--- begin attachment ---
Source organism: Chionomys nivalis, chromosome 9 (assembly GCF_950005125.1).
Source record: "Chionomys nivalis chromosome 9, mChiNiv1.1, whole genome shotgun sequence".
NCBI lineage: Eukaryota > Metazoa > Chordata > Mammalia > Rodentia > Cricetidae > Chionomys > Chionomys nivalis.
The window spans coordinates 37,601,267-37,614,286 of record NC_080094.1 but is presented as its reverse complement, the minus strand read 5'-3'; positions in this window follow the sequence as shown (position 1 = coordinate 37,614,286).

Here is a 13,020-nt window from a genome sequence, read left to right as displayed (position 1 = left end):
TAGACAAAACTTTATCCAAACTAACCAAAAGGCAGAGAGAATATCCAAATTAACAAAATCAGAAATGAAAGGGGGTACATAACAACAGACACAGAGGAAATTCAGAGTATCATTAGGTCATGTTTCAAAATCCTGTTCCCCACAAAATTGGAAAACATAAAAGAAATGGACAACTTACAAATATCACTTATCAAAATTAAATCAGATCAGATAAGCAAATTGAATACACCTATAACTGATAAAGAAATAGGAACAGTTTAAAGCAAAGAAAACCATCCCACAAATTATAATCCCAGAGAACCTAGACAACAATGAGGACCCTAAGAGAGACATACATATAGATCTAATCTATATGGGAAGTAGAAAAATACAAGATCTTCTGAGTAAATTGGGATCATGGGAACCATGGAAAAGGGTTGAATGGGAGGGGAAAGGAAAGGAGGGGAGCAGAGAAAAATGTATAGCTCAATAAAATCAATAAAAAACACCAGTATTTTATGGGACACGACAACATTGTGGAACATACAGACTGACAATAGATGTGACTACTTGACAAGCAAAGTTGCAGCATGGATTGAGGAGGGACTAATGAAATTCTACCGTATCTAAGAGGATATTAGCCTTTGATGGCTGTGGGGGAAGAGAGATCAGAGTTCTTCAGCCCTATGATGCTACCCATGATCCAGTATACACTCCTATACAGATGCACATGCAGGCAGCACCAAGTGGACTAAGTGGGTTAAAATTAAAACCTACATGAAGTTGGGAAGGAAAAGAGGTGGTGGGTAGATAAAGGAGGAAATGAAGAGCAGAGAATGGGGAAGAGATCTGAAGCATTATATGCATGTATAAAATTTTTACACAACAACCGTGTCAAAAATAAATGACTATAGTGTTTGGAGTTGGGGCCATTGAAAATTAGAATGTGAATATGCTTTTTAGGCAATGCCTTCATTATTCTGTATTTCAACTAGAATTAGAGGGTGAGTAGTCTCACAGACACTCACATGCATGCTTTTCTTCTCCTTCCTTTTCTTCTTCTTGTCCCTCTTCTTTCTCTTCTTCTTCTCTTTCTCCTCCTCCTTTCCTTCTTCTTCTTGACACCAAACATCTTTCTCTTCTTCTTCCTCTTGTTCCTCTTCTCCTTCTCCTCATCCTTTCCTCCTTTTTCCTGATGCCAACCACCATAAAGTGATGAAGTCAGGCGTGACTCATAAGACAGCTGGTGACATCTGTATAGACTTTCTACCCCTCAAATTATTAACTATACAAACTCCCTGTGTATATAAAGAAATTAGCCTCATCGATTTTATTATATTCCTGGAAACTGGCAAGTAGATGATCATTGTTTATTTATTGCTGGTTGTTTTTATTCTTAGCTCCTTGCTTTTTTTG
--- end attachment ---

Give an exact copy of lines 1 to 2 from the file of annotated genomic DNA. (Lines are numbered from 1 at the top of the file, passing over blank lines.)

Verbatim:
Source organism: Chionomys nivalis, chromosome 9 (assembly GCF_950005125.1).
Source record: "Chionomys nivalis chromosome 9, mChiNiv1.1, whole genome shotgun sequence".